Thursday, July 10, 2008

The Enduring Relevance of Percolation

Percolation problems are common in condensed matter physics, and the percolation paradigm -- the idea that a fluctuation or a cluster or a subgraph is big if it threads the entire system -- is an immensely useful way of thinking about problems. (See here for an explanation of how the vulcanization of rubber is a percolation process.) Apparently even Republicans appreciate this paradigm -- see this story about four young Republicans on a roadtrip across the US that never leaves a Republican district. Much as I approve of the attempt, 1. it's fairly obvious that you can do this; just keep away from cities. 2. it's a recipe for excruciating boredom even if you're a young Republican.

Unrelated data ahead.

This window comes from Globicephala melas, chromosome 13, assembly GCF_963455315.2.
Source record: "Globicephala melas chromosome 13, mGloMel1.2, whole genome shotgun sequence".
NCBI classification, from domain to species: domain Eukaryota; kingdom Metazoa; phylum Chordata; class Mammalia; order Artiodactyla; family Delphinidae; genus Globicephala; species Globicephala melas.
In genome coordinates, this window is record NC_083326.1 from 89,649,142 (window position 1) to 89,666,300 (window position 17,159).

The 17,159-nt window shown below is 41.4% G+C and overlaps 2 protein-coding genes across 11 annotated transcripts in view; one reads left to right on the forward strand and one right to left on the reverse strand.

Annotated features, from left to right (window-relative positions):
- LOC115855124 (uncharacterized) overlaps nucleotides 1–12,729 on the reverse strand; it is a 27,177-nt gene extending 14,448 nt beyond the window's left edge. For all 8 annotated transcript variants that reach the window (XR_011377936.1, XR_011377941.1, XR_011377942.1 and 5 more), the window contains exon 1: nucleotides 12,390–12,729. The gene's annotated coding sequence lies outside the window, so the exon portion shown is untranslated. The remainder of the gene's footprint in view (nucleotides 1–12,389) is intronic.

(Neither Obama nor McCain has a very good shot at percolating through the US in November. Obama's just totally fucked from this perspective, but McCain just might win Oregon in which case he'd percolate with ease.)

Update. USA Today has some county-wise maps from 2000 and 2004. It's trivial for McCain to percolate countywise, and impossible for Obama.

Further update. Josh Patashnik at The Plank discovers that the college Reps are not in fact percolating. Apparently they couldn't take the tedium. Understandable, but very weak.


Grobstein said...

Can Obama do it county-wise?

Zed said...

No, but McCain should be able to. This map should explain why: